Prime Minister Gordon Brown said the aircraft carrier HMS Ark Royal and assault ship HMS Ocean would be sent across the English Channel. A third ship is being spent to Spain to pick up soldiers trying to get back to Britain after a tour of duty in Afghanistan.

"I expect Ocean to be in the Channel today. I expect the Ark Royal to moving towards the Channel later," Brown said after a meeting of the government's emergency committee, known as COBRA.

He says Britain was speaking with Spanish authorities to see whether Britons stranded overseas could be flown there and then taken home by boat or bus.

Brown said the ash cloud had created "the biggest challenge to our aviation transport network for many years."

The International Air Transport Association says the airport lockdowns are costing the aviation industry at least $200 million a day. Millions of travelers have been stuck since the volcano under Iceland's Eyjafjallajokull glacier begun erupting Wednesday for the second time in a month.

Air space in countries including Britain, France, Germany, and the Netherlands -- home to Europe's largest airports -- have been closed for days.

Meeting in Paris, the IATA expressed its "dissatisfaction with how governments have managed it, with no risk assessment, no consultation, no coordination, and no leadership" and called for greater urgency in reopening Europe's skies.

The aviation industry sharply criticized European governments on Monday for their handling of airport closures, saying there was "no coordination and no leadership" in the volcanic ash crisis that shut down European airports for a fifth straight day.

Some smaller airports reopened, and European officials had hoped that flights could return to about 50 percent of normal on Monday if the skies were clearing.


TURKEY Airspace, airports

TURKEY Airspace, airports
April 18-19,  2010
 Ash clouds from the Iceland volcano explosion travel toward Turkey, where more than 250 flights from Istanbul have been canceled.
Turkey eases airspace shutdown as Europe allows one-third of flights April 19th.

All Turkish airports remain open.
Volcano leaves many stranded

As the ash clouds created by a volcanic eruption in Iceland slowly approach Turkey, flight cancellations in
Istanbul have left the city’s Atatürk Airport full of desperate passengers waiting to fly to destinations in Europe.

In the fourth day of the Europe-wide air-travel chaos, the number of canceled flights from Istanbul has surpassed 250, officials said.
Neither airport officials nor stranded passengers have any idea when the flights will be able to depart.

Travelers at the airport said they were tired and unhappy to be at the mercy of natural forces.
As they wait, many are searching for alternative routes to reach their destinations.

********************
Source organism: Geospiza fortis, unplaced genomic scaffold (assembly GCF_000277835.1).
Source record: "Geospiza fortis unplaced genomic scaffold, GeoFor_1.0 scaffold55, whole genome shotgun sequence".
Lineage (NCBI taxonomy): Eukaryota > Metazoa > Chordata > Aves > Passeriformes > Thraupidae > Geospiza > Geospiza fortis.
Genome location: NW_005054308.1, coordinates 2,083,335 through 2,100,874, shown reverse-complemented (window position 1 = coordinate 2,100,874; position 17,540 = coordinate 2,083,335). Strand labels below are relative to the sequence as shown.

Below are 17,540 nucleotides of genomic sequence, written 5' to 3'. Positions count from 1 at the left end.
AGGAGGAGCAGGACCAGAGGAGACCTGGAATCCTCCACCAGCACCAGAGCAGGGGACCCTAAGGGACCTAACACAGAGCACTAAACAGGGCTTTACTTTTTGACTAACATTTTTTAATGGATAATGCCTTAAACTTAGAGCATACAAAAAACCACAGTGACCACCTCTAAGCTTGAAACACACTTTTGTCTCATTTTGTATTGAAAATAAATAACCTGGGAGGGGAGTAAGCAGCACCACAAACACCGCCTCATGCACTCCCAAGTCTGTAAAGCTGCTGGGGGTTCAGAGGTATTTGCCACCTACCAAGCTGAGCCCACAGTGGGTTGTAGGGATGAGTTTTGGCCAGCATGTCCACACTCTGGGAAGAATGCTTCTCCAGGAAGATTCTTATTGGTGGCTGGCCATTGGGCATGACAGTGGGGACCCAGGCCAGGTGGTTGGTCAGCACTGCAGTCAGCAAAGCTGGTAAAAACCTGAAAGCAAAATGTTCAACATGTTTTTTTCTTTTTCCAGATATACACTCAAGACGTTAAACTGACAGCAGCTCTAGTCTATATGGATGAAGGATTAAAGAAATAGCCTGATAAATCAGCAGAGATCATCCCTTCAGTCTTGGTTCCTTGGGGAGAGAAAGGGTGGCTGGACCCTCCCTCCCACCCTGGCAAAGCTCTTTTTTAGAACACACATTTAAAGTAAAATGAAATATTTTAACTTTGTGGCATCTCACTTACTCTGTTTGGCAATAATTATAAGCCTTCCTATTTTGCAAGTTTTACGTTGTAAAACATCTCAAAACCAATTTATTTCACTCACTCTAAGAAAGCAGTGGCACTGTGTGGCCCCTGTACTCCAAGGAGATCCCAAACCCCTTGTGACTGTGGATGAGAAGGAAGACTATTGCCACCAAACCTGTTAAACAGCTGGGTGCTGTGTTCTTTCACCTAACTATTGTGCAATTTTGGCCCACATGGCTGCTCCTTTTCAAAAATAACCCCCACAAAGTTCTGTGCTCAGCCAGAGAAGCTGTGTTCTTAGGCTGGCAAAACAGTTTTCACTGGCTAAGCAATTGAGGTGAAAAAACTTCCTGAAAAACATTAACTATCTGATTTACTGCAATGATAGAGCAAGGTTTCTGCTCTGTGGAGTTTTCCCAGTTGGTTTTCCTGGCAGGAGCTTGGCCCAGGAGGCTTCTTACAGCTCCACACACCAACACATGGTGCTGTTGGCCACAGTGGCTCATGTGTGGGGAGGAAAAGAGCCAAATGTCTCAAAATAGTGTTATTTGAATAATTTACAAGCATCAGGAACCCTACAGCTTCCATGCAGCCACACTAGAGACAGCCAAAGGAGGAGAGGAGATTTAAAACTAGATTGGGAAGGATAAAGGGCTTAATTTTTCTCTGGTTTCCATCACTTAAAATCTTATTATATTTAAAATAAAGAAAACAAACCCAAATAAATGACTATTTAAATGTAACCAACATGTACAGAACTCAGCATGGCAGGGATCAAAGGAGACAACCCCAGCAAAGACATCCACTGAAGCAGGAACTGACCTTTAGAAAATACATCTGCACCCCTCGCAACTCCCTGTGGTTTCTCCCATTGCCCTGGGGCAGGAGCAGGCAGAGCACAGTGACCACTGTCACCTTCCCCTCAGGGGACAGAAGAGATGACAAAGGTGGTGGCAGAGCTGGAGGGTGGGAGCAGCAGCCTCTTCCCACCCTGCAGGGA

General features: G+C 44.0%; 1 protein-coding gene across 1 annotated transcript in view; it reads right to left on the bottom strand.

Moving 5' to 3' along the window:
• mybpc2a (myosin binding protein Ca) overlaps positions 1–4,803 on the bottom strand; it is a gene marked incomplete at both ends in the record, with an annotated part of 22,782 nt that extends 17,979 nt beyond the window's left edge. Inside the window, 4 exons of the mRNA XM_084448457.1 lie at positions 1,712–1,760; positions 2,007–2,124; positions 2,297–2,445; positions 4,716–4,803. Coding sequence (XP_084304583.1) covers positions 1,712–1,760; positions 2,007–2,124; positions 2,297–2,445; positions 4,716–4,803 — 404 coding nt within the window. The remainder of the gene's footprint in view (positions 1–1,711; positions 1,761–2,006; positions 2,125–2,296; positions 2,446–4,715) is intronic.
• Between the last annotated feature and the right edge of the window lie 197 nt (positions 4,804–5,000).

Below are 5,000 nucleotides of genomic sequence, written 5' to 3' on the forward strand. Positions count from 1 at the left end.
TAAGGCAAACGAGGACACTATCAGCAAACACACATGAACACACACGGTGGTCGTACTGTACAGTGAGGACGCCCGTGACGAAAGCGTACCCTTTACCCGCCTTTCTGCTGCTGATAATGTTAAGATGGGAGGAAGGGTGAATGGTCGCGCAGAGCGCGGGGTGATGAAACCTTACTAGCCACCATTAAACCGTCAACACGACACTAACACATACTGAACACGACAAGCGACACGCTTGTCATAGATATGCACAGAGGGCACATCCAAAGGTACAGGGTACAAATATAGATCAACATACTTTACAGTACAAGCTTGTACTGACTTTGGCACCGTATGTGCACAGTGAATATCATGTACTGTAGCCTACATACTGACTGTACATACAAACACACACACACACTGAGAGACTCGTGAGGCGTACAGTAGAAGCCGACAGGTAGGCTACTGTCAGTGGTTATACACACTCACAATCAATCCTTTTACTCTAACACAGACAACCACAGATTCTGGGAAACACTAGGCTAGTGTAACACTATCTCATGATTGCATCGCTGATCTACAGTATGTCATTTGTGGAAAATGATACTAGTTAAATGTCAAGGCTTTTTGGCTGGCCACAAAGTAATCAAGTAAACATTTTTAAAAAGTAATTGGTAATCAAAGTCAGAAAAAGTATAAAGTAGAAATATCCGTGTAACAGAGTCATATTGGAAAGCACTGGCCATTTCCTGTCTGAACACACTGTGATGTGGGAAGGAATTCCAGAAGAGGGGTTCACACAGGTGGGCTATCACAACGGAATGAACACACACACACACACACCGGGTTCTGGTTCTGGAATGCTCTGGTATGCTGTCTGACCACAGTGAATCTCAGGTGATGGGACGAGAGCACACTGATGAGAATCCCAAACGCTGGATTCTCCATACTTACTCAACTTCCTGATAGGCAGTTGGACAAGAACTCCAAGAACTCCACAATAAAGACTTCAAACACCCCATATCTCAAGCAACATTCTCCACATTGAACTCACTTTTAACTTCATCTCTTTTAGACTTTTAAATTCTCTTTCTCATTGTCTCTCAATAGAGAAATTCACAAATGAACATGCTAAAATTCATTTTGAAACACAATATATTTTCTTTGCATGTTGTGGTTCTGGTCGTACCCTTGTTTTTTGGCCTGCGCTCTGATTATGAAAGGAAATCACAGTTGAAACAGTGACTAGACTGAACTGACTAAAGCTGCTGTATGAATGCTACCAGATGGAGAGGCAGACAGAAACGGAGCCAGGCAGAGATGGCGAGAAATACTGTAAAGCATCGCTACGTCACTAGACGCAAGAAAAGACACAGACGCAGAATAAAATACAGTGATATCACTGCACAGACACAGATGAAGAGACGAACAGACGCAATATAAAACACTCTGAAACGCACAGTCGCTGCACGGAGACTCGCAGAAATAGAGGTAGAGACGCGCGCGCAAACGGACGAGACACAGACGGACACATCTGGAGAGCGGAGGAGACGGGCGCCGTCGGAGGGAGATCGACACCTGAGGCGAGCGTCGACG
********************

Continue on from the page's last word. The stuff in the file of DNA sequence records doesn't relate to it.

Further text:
The volcanic ash clouds are expected to arrive in Turkish airspace Tuesday;
experts have warned that they may cause heath issues for infants, the elderly and people suffering from heart or lung problems.


       DAILY NEWS with prophetic analysis

Europe starts to resume flights

Europe starts to resume flights

Tuesday, 20 April 2010

BELGIUM - Airspace open. Limited service
UK - Airspace open over Scotland and Northern Ireland. Limited airspace over north of England. London airports remain closed
FRANCE - Limited flights from Paris to international destinations. Most airports open
GERMANY - Airspace closed, with some exceptions, until 1800 GMT on Tuesday. Lufthansa planning to operate 200 flights
IRELAND - Airspace closed
ITALY - Airspace open. Handful of flights resumed in and out of Milan
NETHERLANDS - Airspace open. Passenger flights arriving and departing in Amsterdam
SPAIN - Airspace open; all airports operating
SWEDEN - Airspace open
SWITZERLAND - Airspace open
DENMARK - Airspace above 16,600ft open. No landings
NORWAY - Airspace closed
POLAND - Airspace closed

About half of flights over Europe are expected to go ahead on Tuesday, the Eurocontrol air traffic agency says.

A limited number of flights have taken off in northern Europe after five days of a blanket no-fly zone caused by the spread of volcanic ash from Iceland.

Planes have been departing from Paris, Amsterdam and Frankfurt among others - though many flights are still grounded.

A new ash cloud spreading from Iceland has meant that most of UK airspace, including London, remains closed.

Experts say southern Iceland's Eyjafjallajoekull volcano - which erupted last Wednesday for the second time in a month - has entered a new phase and is producing more lava rather than ash and dust.


British supermarkets could start running short on some imported goods such as certain fruit and vegetables if the island’s airspace remains closed into next week, a trade body warned.